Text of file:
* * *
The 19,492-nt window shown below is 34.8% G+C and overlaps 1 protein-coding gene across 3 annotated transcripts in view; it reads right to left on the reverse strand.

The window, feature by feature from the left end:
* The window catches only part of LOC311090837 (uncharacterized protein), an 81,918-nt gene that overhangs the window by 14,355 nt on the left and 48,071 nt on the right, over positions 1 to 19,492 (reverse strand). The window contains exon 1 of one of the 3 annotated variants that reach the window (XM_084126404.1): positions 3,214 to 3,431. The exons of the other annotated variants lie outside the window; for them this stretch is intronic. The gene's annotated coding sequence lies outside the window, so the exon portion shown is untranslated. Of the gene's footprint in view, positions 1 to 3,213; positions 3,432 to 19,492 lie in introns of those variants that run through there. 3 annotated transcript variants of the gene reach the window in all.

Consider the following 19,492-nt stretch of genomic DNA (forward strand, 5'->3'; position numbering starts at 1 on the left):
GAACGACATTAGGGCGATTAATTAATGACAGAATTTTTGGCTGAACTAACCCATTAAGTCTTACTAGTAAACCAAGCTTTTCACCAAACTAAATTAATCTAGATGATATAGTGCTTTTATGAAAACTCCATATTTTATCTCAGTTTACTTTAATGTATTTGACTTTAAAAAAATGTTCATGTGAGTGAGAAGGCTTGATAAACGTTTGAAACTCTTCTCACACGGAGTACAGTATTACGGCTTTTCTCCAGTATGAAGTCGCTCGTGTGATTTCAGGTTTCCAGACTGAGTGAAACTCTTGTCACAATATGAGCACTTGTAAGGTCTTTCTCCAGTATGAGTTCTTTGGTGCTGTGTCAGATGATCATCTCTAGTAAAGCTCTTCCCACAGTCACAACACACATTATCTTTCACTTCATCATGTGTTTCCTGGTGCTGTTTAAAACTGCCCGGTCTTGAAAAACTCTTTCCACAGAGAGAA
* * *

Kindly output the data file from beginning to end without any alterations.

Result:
The 19,492-nt window shown below is 34.8% G+C and overlaps 1 protein-coding gene across 3 annotated transcripts in view; it reads right to left on the reverse strand.

The window, feature by feature from the left end:
* The window catches only part of LOC311090837 (uncharacterized protein), an 81,918-nt gene that overhangs the window by 14,355 nt on the left and 48,071 nt on the right, over positions 1 to 19,492 (reverse strand). The window contains exon 1 of one of the 3 annotated variants that reach the window (XM_084126404.1): positions 3,214 to 3,431. The exons of the other annotated variants lie outside the window; for them this stretch is intronic. The gene's annotated coding sequence lies outside the window, so the exon portion shown is untranslated. Of the gene's footprint in view, positions 1 to 3,213; positions 3,432 to 19,492 lie in introns of those variants that run through there. 3 annotated transcript variants of the gene reach the window in all.

Consider the following 19,492-nt stretch of genomic DNA (forward strand, 5'->3'; position numbering starts at 1 on the left):
GAACGACATTAGGGCGATTAATTAATGACAGAATTTTTGGCTGAACTAACCCATTAAGTCTTACTAGTAAACCAAGCTTTTCACCAAACTAAATTAATCTAGATGATATAGTGCTTTTATGAAAACTCCATATTTTATCTCAGTTTACTTTAATGTATTTGACTTTAAAAAAATGTTCATGTGAGTGAGAAGGCTTGATAAACGTTTGAAACTCTTCTCACACGGAGTACAGTATTACGGCTTTTCTCCAGTATGAAGTCGCTCGTGTGATTTCAGGTTTCCAGACTGAGTGAAACTCTTGTCACAATATGAGCACTTGTAAGGTCTTTCTCCAGTATGAGTTCTTTGGTGCTGTGTCAGATGATCATCTCTAGTAAAGCTCTTCCCACAGTCACAACACACATTATCTTTCACTTCATCATGTGTTTCCTGGTGCTGTTTAAAACTGCCCGGTCTTGAAAAACTCTTTCCACAGAGAGAA